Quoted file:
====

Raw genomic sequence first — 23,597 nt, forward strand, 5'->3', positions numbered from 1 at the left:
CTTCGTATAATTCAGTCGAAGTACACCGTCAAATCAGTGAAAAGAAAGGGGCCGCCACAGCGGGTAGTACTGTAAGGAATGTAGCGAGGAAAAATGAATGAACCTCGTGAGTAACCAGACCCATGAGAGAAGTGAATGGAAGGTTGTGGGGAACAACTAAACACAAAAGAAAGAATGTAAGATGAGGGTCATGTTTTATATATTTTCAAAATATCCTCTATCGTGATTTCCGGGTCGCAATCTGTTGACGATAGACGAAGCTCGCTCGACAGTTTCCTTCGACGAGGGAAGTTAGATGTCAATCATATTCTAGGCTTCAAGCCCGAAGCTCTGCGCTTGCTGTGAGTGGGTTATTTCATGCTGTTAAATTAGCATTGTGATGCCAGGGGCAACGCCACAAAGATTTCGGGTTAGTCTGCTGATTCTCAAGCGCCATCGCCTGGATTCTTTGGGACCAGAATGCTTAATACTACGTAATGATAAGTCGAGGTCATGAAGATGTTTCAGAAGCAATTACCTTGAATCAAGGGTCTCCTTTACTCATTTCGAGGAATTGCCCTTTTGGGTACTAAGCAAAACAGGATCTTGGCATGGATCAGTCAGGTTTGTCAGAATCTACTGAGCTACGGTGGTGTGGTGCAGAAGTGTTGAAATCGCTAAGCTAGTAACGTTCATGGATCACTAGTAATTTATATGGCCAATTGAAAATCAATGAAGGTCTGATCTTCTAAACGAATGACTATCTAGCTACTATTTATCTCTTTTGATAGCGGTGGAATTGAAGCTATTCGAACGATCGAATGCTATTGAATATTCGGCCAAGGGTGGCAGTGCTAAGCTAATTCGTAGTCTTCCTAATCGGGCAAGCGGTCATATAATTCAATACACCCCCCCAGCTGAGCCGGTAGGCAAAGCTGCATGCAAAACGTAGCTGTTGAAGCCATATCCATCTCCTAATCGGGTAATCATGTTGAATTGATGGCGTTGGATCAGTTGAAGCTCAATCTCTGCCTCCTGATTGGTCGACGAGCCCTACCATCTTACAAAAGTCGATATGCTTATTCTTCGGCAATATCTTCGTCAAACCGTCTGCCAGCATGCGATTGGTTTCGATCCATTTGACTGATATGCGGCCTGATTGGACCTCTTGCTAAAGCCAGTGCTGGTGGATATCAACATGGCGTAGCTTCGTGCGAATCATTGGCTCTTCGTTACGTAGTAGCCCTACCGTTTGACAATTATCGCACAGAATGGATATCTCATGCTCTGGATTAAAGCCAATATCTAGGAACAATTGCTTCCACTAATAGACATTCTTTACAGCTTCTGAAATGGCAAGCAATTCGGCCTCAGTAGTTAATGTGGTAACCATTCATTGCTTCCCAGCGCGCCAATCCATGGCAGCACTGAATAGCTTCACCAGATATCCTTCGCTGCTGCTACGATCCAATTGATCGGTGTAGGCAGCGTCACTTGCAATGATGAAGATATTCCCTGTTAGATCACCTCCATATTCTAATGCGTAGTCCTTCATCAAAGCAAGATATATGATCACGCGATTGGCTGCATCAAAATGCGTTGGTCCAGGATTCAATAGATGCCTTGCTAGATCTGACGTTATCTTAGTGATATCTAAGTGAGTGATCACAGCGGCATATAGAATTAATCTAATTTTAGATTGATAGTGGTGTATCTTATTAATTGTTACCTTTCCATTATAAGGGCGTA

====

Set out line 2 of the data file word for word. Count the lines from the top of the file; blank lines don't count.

CTTCGTATAATTCAGTCGAAGTACACCGTCAAATCAGTGAAAAGAAAGGGGCCGCCACAGCGGGTAGTACTGTAAGGAATGTAGCGAGGAAAAATGAATGAACCTCGTGAGTAACCAGACCCATGAGAGAAGTGAATGGAAGGTTGTGGGGAACAACTAAACACAAAAGAAAGAATGTAAGATGAGGGTCATGTTTTATATATTTTCAAAATATCCTCTATCGTGATTTCCGGGTCGCAATCTGTTGACGATAGACGAAGCTCGCTCGACAGTTTCCTTCGACGAGGGAAGTTAGATGTCAATCATATTCTAGGCTTCAAGCCCGAAGCTCTGCGCTTGCTGTGAGTGGGTTATTTCATGCTGTTAAATTAGCATTGTGATGCCAGGGGCAACGCCACAAAGATTTCGGGTTAGTCTGCTGATTCTCAAGCGCCATCGCCTGGATTCTTTGGGACCAGAATGCTTAATACTACGTAATGATAAGTCGAGGTCATGAAGATGTTTCAGAAGCAATTACCTTGAATCAAGGGTCTCCTTTACTCATTTCGAGGAATTGCCCTTTTGGGTACTAAGCAAAACAGGATCTTGGCATGGATCAGTCAGGTTTGTCAGAATCTACTGAGCTACGGTGGTGTGGTGCAGAAGTGTTGAAATCGCTAAGCTAGTAACGTTCATGGATCACTAGTAATTTATATGGCCAATTGAAAATCAATGAAGGTCTGATCTTCTAAACGAATGACTATCTAGCTACTATTTATCTCTTTTGATAGCGGTGGAATTGAAGCTATTCGAACGATCGAATGCTATTGAATATTCGGCCAAGGGTGGCAGTGCTAAGCTAATTCGTAGTCTTCCTAATCGGGCAAGCGGTCATATAATTCAATACACCCCCCCAGCTGAGCCGGTAGGCAAAGCTGCATGCAAAACGTAGCTGTTGAAGCCATATCCATCTCCTAATCGGGTAATCATGTTGAATTGATGGCGTTGGATCAGTTGAAGCTCAATCTCTGCCTCCTGATTGGTCGACGAGCCCTACCATCTTACAAAAGTCGATATGCTTATTCTTCGGCAATATCTTCGTCAAACCGTCTGCCAGCATGCGATTGGTTTCGATCCATTTGACTGATATGCGGCCTGATTGGACCTCTTGCTAAAGCCAGTGCTGGTGGATATCAACATGGCGTAGCTTCGTGCGAATCATTGGCTCTTCGTTACGTAGTAGCCCTACCGTTTGACAATTATCGCACAGAATGGATATCTCATGCTCTGGATTAAAGCCAATATCTAGGAACAATTGCTTCCACTAATAGACATTCTTTACAGCTTCTGAAATGGCAAGCAATTCGGCCTCAGTAGTTAATGTGGTAACCATTCATTGCTTCCCAGCGCGCCAATCCATGGCAGCACTGAATAGCTTCACCAGATATCCTTCGCTGCTGCTACGATCCAATTGATCGGTGTAGGCAGCGTCACTTGCAATGATGAAGATATTCCCTGTTAGATCACCTCCATATTCTAATGCGTAGTCCTTCATCAAAGCAAGATATATGATCACGCGATTGGCTGCATCAAAATGCGTTGGTCCAGGATTCAATAGATGCCTTGCTAGATCTGACGTTATCTTAGTGATATCTAAGTGAGTGATCACAGCGGCATATAGAATTAATCTAATTTTAGATTGATAGTGGTGTATCTTATTAATTGTTACCTTTCCATTATAAGGGCGTA